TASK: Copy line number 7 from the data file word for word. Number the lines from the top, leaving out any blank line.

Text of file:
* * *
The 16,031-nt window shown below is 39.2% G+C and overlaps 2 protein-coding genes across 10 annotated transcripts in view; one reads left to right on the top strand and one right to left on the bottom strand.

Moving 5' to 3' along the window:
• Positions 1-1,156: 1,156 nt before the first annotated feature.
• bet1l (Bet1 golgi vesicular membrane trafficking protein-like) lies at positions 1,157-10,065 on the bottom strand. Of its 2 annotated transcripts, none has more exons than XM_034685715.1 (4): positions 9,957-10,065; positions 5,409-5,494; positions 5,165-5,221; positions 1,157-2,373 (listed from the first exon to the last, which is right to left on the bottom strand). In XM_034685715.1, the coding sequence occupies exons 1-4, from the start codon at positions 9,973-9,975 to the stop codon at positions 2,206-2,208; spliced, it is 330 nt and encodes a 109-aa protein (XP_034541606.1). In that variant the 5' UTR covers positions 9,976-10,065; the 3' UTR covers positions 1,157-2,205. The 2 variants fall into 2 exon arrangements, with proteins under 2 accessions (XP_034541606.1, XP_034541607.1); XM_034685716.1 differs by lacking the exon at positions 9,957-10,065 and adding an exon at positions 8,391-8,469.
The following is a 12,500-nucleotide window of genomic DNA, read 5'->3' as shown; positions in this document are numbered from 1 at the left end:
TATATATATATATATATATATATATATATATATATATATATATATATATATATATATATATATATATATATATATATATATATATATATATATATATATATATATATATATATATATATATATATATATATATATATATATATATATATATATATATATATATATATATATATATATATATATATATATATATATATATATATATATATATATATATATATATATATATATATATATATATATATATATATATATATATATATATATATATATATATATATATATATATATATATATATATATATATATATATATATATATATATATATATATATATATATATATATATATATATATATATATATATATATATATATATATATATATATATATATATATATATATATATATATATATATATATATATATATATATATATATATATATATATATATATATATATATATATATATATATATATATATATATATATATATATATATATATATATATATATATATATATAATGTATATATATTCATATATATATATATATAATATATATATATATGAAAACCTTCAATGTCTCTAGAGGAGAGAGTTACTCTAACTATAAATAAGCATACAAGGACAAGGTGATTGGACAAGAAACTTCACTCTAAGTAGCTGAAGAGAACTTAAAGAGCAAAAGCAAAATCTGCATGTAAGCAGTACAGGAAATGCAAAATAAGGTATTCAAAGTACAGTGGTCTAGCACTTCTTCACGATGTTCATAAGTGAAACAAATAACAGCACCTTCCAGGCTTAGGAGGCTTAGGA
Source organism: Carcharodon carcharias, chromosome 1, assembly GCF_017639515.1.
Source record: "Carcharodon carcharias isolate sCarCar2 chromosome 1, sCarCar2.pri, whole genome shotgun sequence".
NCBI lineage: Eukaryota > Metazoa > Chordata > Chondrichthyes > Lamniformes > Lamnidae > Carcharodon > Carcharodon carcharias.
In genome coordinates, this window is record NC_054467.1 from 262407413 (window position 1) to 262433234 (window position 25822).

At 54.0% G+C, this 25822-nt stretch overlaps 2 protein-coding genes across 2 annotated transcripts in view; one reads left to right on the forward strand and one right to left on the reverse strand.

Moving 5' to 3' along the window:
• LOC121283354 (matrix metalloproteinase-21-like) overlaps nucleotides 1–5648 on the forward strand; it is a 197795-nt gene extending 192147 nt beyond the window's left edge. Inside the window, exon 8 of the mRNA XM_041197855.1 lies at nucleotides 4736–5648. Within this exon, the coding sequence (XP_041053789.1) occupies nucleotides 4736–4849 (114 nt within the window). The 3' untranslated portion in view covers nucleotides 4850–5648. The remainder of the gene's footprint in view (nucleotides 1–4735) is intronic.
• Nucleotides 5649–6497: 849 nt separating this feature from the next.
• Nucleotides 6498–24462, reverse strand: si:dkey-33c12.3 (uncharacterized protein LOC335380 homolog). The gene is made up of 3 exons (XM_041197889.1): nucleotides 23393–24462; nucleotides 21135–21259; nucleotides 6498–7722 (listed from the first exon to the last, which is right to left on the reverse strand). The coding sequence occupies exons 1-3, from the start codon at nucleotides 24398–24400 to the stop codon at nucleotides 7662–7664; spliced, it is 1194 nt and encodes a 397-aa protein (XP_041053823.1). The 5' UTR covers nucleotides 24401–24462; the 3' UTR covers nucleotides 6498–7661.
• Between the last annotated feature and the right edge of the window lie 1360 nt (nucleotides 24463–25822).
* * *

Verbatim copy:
Source organism: Carcharodon carcharias, chromosome 1, assembly GCF_017639515.1.